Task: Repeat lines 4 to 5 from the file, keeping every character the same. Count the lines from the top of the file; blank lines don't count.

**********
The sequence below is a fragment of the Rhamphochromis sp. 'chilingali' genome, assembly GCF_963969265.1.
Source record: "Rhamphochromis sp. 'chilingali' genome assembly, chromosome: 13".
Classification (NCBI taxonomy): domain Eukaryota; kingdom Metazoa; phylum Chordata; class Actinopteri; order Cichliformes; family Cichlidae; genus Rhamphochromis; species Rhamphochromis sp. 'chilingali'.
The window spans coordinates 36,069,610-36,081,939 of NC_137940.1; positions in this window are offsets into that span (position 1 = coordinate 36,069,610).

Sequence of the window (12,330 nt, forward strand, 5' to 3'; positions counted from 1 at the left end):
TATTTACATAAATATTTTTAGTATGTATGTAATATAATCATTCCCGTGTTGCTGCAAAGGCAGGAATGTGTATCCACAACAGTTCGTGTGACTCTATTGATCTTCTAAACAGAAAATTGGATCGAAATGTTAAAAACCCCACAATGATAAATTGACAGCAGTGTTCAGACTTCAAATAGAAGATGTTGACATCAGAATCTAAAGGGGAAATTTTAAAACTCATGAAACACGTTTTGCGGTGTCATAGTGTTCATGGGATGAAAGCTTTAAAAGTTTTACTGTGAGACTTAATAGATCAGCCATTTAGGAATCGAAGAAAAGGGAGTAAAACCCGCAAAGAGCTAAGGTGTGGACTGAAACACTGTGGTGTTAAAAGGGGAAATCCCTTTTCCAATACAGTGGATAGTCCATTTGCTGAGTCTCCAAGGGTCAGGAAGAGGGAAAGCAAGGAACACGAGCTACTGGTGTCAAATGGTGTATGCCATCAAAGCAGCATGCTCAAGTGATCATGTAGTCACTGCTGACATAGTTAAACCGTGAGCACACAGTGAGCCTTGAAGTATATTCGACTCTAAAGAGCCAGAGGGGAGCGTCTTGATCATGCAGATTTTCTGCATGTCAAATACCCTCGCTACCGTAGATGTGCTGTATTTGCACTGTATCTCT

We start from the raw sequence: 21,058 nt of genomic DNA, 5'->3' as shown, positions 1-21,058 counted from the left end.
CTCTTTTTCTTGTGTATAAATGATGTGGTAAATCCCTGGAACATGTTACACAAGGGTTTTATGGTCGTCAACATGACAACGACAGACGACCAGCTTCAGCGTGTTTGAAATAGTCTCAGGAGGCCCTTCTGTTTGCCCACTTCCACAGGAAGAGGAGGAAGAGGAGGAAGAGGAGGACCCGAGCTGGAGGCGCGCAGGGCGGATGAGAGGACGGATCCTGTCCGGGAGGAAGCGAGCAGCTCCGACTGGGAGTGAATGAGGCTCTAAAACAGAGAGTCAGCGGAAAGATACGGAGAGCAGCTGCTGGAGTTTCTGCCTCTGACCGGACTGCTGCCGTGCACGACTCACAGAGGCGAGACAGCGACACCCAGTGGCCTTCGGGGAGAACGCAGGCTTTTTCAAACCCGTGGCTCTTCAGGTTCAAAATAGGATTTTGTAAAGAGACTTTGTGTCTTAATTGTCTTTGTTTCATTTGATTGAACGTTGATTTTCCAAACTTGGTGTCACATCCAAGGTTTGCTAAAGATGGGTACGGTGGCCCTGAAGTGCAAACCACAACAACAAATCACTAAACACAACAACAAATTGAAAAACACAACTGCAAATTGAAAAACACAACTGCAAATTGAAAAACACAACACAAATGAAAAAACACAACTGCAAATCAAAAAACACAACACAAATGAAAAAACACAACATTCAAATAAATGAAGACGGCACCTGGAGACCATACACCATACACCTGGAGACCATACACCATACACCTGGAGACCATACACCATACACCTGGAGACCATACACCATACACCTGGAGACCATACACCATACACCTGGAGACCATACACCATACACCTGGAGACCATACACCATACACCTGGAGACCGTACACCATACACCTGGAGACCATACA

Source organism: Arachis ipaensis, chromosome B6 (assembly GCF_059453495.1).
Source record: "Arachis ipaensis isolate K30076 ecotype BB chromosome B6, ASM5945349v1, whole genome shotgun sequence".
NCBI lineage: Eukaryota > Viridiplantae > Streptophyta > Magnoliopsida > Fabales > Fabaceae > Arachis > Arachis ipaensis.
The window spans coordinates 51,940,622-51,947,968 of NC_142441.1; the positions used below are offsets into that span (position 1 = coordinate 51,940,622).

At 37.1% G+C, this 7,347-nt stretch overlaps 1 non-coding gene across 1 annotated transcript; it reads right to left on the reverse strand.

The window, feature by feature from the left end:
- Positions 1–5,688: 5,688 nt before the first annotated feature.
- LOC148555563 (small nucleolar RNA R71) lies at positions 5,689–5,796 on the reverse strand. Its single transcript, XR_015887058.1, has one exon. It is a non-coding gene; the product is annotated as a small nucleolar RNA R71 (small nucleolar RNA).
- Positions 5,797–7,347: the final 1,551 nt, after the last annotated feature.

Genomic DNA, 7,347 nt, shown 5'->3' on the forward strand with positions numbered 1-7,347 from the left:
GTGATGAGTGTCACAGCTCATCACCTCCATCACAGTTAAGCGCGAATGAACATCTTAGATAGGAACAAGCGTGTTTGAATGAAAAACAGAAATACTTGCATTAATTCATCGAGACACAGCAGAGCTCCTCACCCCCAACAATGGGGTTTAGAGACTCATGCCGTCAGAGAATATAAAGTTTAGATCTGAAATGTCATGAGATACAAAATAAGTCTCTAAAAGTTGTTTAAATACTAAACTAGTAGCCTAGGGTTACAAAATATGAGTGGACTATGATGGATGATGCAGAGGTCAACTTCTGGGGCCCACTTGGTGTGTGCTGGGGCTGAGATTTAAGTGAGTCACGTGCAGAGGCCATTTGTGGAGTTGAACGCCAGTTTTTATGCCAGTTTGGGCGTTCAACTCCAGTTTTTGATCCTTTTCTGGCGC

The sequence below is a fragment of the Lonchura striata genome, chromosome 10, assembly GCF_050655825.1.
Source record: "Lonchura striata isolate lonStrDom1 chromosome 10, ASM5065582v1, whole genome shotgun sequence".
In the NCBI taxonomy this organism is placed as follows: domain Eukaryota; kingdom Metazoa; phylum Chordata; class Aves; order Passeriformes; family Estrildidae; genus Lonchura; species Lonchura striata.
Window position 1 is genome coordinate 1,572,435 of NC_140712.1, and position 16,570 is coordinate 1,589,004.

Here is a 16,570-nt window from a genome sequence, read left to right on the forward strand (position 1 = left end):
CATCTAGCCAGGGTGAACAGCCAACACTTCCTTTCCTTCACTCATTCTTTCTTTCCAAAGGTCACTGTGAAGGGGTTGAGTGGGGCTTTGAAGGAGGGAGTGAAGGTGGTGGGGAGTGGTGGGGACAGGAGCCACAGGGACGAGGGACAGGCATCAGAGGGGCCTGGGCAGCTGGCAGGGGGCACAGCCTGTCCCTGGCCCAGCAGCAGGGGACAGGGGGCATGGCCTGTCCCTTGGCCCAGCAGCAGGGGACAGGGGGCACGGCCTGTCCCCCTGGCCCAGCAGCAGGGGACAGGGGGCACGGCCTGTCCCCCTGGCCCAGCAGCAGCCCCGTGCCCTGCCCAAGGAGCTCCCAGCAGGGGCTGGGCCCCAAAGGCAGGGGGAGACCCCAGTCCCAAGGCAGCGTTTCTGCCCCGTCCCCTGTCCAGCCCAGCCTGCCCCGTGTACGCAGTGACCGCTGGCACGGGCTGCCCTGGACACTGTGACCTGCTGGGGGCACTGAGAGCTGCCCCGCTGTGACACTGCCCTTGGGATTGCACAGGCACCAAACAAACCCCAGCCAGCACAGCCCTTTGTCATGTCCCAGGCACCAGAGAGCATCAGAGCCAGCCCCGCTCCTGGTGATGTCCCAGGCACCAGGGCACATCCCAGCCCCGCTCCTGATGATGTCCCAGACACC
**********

The window spans coordinates 36,069,610-36,081,939 of NC_137940.1; positions in this window are offsets into that span (position 1 = coordinate 36,069,610).

Sequence of the window (12,330 nt, forward strand, 5' to 3'; positions counted from 1 at the left end):